1 How long, O LORD?
will you forget me for ever? *
how long will you hide your face from me?
2 How long shall I have perplexity in my mind,
and grief in my heart, day after day? *
how long shall my enemy triumph over me?
3 Look upon me and answer me, O LORD my God; *
give light to my eyes, lest I sleep in death;
4 Lest my enemy say, "I have prevailed over him," *
and my foes rejoice that I have fallen.
5 But I put my trust in your mercy; *
my heart is joyful because of your saving help.
6 I will sing to the LORD, for he has dealt with me richly; *
I will praise the Name of the Lord Most High.
My in-laws have had a rough year, as age and illness have forced them from their beloved home into assisted living and Alzheimer’s disease slowly chips away at what’s left. They are sad, angry, and frustrated by the situation and by their inability to change it, which is perfectly reasonable. Sadness, anger, and frustration are appropriate emotions when so much of what you have loved and worked for in life is being taken away from you.
Lament is an appropriate response, and no one should be expected to put a happy face on when they don’t feel it. But with my in-laws, the litany of lament seems endless, and they have little regard for the many small mercies and moments of grace that have also appeared in these difficult days. And that has led me to think about others I have known who have faced similar circumstances and felt similar grief and anger, but who have not been consumed by them.
People approach the inevitable suffering of life differently. Some are consumed by suffering, and even things that should be sources of joy are dimmed. Others acknowledge their grief yet still find blessings to count, which brings light into their darkness. And it seems to me the difference comes down to the practice of gratitude.
In the Psalms, lament and gratitude are often found side by side. In Psalm 13 the psalmist cries out in lament: “How long, O Lord, how long?” The poet feels forgotten by God, under attack by enemies, and uncertain of how to respond. He is filled with unrelenting grief.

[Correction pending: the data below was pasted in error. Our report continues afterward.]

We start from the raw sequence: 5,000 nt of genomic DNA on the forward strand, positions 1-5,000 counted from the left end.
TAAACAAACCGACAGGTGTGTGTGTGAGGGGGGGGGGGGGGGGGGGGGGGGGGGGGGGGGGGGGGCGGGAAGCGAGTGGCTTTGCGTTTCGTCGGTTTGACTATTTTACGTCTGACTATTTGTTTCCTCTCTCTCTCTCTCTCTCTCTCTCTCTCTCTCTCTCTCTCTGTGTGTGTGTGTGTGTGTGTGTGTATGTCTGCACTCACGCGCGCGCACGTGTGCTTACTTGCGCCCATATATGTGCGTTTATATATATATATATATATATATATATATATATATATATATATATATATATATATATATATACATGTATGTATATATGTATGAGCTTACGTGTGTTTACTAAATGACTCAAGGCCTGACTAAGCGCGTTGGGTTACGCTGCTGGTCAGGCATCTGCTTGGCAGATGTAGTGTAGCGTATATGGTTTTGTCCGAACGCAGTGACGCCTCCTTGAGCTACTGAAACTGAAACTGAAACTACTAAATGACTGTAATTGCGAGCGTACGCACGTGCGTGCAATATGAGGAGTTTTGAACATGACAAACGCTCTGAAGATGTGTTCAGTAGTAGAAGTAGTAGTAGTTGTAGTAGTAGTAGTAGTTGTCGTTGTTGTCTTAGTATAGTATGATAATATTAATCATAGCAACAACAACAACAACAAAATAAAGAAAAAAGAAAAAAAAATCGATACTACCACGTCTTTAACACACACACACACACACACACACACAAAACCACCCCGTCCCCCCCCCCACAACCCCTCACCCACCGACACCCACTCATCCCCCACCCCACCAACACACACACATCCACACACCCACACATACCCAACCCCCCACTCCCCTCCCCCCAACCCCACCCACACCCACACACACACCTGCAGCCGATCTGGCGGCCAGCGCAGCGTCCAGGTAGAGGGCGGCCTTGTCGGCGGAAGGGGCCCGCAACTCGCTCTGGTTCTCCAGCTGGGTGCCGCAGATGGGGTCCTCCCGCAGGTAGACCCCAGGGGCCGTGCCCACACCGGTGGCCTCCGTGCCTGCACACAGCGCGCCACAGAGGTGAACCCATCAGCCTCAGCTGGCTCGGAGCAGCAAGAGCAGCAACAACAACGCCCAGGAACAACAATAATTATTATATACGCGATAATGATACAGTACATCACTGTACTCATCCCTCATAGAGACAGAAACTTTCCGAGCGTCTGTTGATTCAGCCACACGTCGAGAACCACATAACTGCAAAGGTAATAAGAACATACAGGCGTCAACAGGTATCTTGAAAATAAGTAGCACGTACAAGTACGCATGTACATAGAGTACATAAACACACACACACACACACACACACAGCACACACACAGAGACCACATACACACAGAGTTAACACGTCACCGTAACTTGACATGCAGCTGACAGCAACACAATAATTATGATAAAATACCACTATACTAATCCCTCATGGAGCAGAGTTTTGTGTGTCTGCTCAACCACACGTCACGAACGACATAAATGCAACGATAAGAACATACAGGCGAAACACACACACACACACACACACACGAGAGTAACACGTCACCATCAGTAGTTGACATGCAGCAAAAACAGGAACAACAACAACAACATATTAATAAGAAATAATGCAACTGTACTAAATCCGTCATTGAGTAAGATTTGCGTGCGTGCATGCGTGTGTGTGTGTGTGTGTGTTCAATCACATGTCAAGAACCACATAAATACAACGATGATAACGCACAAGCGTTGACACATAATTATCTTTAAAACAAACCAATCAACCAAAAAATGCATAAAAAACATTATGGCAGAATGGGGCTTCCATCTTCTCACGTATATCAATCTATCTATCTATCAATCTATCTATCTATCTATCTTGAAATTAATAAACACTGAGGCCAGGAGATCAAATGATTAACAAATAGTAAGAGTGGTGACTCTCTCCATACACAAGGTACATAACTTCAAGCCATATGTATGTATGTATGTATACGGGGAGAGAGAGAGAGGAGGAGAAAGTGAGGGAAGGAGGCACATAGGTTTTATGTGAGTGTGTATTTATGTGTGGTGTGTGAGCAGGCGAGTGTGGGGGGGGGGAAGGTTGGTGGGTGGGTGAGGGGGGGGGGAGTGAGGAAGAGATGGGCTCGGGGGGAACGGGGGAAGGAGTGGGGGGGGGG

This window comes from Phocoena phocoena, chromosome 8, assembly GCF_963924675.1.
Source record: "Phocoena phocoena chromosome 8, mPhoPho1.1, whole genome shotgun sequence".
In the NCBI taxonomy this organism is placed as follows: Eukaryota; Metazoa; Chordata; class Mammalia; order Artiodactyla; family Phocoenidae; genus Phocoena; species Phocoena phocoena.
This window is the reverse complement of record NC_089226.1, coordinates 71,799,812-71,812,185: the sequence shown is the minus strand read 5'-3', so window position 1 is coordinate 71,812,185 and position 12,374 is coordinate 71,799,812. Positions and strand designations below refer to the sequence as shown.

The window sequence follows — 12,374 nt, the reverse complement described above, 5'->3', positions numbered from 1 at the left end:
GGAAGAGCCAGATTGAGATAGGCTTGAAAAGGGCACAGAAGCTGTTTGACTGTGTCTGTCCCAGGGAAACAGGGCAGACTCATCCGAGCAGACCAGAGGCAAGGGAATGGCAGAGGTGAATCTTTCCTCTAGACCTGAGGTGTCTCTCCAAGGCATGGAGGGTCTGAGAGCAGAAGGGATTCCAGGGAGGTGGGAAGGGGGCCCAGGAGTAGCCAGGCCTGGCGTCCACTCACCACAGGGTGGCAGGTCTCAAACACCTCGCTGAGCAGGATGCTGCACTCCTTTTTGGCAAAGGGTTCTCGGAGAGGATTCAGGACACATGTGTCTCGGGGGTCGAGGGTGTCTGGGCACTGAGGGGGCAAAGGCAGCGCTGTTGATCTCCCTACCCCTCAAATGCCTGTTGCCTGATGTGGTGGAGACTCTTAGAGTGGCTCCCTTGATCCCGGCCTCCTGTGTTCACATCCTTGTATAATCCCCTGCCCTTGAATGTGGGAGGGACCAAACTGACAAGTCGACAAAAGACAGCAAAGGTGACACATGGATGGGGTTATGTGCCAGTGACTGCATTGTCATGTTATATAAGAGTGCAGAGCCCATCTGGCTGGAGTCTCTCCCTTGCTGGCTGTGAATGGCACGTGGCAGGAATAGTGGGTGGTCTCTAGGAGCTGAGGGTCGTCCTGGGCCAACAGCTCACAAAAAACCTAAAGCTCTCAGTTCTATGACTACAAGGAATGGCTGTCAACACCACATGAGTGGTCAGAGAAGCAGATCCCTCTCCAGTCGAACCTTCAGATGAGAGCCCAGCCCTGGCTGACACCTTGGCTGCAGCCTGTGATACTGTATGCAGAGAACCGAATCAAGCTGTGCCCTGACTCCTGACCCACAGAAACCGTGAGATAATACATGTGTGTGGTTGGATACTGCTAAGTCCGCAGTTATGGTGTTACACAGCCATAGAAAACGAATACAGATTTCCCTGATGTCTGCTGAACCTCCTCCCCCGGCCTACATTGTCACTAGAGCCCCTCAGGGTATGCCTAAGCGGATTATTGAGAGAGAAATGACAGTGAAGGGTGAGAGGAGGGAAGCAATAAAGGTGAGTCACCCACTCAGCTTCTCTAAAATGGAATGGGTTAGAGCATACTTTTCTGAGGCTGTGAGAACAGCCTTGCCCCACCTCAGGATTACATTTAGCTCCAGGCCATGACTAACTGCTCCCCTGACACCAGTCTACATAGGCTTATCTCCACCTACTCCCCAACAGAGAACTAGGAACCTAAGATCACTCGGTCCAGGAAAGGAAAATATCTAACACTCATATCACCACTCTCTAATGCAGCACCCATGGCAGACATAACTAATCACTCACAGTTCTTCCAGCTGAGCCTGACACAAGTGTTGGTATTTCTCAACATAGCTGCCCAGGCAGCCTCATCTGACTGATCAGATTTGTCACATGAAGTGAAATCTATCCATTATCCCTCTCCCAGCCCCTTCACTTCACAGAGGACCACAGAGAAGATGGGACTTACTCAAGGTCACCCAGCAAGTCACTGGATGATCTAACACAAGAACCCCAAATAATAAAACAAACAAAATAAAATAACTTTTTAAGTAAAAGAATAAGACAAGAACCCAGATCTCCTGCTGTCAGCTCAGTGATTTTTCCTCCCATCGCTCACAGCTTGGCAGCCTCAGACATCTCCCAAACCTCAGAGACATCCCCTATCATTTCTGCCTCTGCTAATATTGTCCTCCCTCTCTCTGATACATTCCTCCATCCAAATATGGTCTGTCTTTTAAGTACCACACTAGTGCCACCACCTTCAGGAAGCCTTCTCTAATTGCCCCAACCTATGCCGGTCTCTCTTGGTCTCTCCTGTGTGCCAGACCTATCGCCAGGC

But then the tone changes, as the poet remembers what God has done in the past. He affirms his trust in God’s mercy, and his lament turns to songs of praise. While we do not know exactly what saving help the psalmist is thinking of in this moment, in other psalms the poet recalls God’s provision in the wilderness, deliverance from enemies, and times of plenty and prosperity.
The gratitude for God’s past action turns into hope for God’s future action. Salvation is no longer impossible; suffering no longer gets the last word. The psalmist’s circumstances haven’t changed, but lament is turned to praise, sorrow is softened by gratitude and hope.
The psalmist never makes light of suffering, and grief and sorrow are never dismissed as inappropriate. Lament cries out and expects God to respond. But gratitude makes space for waiting upon the Lord, for hope that better days are ahead. And hope helps us to grasp whatever blessings come our way, whether it’s a grandchild’s wedding or a new friend. It frees us to rejoice in the small things, even when our circumstances are full of reasons to lament.
Gratitude without lament ignores the reality of our struggles and allows us to turn our eyes away from suffering without trying to relieve it. But lament without gratitude can easily lead to hopelessness and despair. Faith asks us to hold the two together in tension, allowing us space for anger and grief while also holding on to hope and joy.
November is the month when we pause as a nation to give thanks for the good things in our life. Social media is full of people doing “30 Days of Gratitude” and making daily posts about what they are grateful for. It can all be a bit much if you are living in a land of lament, which is one reason why the holiday season is so hard for many people.
Perhaps we need to take our cues from the psalmist, and alternate our posts between lament and gratitude. How long, O Lord, must we endure? And thank you, O God, for your saving help! Maybe we can learn to sing songs of gratitude in a land of lament, and so find new strength, hope, and comfort wherever we are.